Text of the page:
Consequently, hate speech aimed at LGBT+ individuals became centred on the Istanbul Convention.
“Bogazici” as the pinnacle of hate speech and “Istanbul Convention”
In the aftermath of the withdrawal, according to Kaos GL's 2021 Report on LGBT+ Human Rights, hundreds of LGBT+ individuals were denied their right to liberty and security and were violently detained during Bogazici demonstrations, March 8th parades, protests in support of the Istanbul Convention and Pride Parades. In addition, their right to assembly and freedom of expression were curtailed, and calls were made to dissolve their organizations.
Yıldız Tar, a journalist, observed that the most virulent anti-LGBT+ rhetoric occurred in the context of journalistic coverage of the Istanbul Convention and the Bogazici demonstrations. With their coverage of the Istanbul Convention, mainstream media or, to say the obvious, pro-government media published assertions such as "Articles 3 and 4 of the Convention on gender equality granted vested legal protection to homosexual couples, and this undermines the social structure."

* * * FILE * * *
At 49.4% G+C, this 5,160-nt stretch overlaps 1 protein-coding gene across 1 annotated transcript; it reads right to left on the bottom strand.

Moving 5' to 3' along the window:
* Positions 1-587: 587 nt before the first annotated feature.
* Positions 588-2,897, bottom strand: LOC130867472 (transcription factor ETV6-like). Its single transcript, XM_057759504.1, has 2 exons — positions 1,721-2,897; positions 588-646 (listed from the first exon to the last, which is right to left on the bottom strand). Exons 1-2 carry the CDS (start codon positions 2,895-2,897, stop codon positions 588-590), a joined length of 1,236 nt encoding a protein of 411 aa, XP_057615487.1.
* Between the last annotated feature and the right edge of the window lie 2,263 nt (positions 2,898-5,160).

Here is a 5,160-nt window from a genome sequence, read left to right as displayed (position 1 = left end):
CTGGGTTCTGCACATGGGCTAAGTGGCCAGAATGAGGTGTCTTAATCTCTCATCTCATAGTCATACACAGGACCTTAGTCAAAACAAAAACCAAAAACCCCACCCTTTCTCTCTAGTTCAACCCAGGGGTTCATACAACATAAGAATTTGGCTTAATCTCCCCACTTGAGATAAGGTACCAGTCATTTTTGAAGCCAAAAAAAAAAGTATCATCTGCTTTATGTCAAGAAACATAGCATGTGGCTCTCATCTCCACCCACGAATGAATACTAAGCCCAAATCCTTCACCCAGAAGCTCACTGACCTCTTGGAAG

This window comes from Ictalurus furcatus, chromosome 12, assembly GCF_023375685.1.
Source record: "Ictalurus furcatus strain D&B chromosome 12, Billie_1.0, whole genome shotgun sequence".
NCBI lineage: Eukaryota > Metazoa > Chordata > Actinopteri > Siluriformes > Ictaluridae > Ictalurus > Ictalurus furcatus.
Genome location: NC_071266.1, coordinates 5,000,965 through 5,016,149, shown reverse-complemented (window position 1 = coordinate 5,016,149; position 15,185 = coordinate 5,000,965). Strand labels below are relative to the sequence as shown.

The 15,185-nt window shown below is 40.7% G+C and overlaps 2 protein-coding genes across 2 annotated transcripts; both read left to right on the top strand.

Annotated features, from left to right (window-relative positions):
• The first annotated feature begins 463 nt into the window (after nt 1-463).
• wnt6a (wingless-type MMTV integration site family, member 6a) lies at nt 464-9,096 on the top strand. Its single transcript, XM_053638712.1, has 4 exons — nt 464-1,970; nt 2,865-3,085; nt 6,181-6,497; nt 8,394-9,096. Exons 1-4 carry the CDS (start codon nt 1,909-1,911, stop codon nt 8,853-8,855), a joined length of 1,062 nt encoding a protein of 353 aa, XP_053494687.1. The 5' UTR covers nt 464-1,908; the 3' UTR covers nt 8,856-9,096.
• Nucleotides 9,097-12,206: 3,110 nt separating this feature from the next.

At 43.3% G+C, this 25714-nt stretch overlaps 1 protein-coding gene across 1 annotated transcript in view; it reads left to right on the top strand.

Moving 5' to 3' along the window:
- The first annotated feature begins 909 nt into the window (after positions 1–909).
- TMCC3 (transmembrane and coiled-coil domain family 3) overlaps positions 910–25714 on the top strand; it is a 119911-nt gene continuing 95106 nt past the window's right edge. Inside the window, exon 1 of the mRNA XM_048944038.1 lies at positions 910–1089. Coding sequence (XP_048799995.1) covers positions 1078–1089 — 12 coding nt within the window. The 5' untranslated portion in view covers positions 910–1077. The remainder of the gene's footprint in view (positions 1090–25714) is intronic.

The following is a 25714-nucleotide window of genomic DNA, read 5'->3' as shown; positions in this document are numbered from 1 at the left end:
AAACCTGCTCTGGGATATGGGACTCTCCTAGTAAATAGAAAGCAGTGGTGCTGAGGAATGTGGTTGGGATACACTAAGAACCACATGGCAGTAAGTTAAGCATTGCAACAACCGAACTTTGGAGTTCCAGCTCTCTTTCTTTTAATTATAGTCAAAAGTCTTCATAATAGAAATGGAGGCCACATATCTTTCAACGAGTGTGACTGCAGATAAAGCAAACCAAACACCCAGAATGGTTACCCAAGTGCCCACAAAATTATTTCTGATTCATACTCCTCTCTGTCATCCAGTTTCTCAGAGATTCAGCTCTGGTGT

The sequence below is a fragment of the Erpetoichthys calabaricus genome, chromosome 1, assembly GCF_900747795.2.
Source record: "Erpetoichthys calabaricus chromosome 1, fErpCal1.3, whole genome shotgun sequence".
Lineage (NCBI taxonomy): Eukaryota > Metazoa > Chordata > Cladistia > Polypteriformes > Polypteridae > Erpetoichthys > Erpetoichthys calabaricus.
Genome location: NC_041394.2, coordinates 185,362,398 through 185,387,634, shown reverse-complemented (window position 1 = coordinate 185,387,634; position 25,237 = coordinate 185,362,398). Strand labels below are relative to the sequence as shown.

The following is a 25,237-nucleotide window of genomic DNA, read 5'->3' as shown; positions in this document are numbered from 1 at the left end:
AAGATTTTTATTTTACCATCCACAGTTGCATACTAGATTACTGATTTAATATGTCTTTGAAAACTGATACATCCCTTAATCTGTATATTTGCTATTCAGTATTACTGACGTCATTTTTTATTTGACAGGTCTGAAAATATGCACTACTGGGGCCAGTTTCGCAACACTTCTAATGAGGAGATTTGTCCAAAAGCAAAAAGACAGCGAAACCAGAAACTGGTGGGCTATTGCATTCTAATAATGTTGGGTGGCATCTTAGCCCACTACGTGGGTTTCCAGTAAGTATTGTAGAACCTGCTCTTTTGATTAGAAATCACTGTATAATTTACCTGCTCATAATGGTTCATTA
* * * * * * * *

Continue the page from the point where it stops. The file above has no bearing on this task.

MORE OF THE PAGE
Because the Convention, which was drafted with a focus on gender, aims to encourage the establishment of protective and preventive mechanisms at points where domestic regulations fall short, thereby making progess in efforts to safeguard women, children and LGBT+ individuals from male violence, the explanation was straightforward. “Domestic violence” is defined by the Convention as any act of physical, sexual, psychological, or economic violence that occurs within the family or domestic unit or between former or current spouses or partners, regardless of whether the perpetrator shares or has shared the same residence with the victim.